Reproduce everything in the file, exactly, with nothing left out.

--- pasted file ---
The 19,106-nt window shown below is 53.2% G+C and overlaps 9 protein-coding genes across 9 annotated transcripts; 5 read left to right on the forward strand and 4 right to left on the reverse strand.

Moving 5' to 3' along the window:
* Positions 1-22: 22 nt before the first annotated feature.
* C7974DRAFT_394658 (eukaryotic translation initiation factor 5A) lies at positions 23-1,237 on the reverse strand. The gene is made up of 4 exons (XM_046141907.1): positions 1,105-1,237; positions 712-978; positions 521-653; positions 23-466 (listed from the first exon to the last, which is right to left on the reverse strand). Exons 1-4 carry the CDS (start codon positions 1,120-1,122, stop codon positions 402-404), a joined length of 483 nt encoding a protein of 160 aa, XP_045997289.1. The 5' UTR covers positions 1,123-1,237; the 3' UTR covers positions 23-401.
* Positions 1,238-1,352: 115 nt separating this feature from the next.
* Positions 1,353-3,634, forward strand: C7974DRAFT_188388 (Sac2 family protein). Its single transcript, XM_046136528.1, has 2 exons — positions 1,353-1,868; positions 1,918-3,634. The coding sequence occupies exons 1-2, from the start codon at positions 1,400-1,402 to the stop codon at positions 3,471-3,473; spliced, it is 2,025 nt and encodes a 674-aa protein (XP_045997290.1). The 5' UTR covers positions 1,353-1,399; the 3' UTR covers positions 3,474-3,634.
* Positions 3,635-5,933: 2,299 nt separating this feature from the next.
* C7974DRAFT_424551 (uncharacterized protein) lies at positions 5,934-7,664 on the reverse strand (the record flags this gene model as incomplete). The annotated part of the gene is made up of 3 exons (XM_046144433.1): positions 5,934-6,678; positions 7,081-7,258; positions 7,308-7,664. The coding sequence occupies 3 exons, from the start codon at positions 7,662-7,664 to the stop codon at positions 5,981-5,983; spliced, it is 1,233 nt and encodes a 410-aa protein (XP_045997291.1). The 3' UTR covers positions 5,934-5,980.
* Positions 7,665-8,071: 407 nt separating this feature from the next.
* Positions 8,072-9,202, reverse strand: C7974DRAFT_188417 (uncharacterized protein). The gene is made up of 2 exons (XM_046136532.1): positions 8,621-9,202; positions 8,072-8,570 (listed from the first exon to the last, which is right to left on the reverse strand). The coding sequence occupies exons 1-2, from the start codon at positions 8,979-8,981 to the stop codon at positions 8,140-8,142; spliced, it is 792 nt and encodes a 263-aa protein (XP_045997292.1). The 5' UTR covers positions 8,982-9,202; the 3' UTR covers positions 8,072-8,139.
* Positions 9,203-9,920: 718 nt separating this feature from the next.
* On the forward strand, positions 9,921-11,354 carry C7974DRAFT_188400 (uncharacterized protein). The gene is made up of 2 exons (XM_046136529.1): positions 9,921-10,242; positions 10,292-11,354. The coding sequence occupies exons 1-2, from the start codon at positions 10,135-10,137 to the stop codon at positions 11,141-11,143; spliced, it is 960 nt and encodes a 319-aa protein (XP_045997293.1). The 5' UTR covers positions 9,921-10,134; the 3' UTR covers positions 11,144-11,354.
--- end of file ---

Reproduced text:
The 19,106-nt window shown below is 53.2% G+C and overlaps 9 protein-coding genes across 9 annotated transcripts; 5 read left to right on the forward strand and 4 right to left on the reverse strand.

Moving 5' to 3' along the window:
* Positions 1-22: 22 nt before the first annotated feature.
* C7974DRAFT_394658 (eukaryotic translation initiation factor 5A) lies at positions 23-1,237 on the reverse strand. The gene is made up of 4 exons (XM_046141907.1): positions 1,105-1,237; positions 712-978; positions 521-653; positions 23-466 (listed from the first exon to the last, which is right to left on the reverse strand). Exons 1-4 carry the CDS (start codon positions 1,120-1,122, stop codon positions 402-404), a joined length of 483 nt encoding a protein of 160 aa, XP_045997289.1. The 5' UTR covers positions 1,123-1,237; the 3' UTR covers positions 23-401.
* Positions 1,238-1,352: 115 nt separating this feature from the next.
* Positions 1,353-3,634, forward strand: C7974DRAFT_188388 (Sac2 family protein). Its single transcript, XM_046136528.1, has 2 exons — positions 1,353-1,868; positions 1,918-3,634. The coding sequence occupies exons 1-2, from the start codon at positions 1,400-1,402 to the stop codon at positions 3,471-3,473; spliced, it is 2,025 nt and encodes a 674-aa protein (XP_045997290.1). The 5' UTR covers positions 1,353-1,399; the 3' UTR covers positions 3,474-3,634.
* Positions 3,635-5,933: 2,299 nt separating this feature from the next.
* C7974DRAFT_424551 (uncharacterized protein) lies at positions 5,934-7,664 on the reverse strand (the record flags this gene model as incomplete). The annotated part of the gene is made up of 3 exons (XM_046144433.1): positions 5,934-6,678; positions 7,081-7,258; positions 7,308-7,664. The coding sequence occupies 3 exons, from the start codon at positions 7,662-7,664 to the stop codon at positions 5,981-5,983; spliced, it is 1,233 nt and encodes a 410-aa protein (XP_045997291.1). The 3' UTR covers positions 5,934-5,980.
* Positions 7,665-8,071: 407 nt separating this feature from the next.
* Positions 8,072-9,202, reverse strand: C7974DRAFT_188417 (uncharacterized protein). The gene is made up of 2 exons (XM_046136532.1): positions 8,621-9,202; positions 8,072-8,570 (listed from the first exon to the last, which is right to left on the reverse strand). The coding sequence occupies exons 1-2, from the start codon at positions 8,979-8,981 to the stop codon at positions 8,140-8,142; spliced, it is 792 nt and encodes a 263-aa protein (XP_045997292.1). The 5' UTR covers positions 8,982-9,202; the 3' UTR covers positions 8,072-8,139.
* Positions 9,203-9,920: 718 nt separating this feature from the next.
* On the forward strand, positions 9,921-11,354 carry C7974DRAFT_188400 (uncharacterized protein). The gene is made up of 2 exons (XM_046136529.1): positions 9,921-10,242; positions 10,292-11,354. The coding sequence occupies exons 1-2, from the start codon at positions 10,135-10,137 to the stop codon at positions 11,141-11,143; spliced, it is 960 nt and encodes a 319-aa protein (XP_045997293.1). The 5' UTR covers positions 9,921-10,134; the 3' UTR covers positions 11,144-11,354.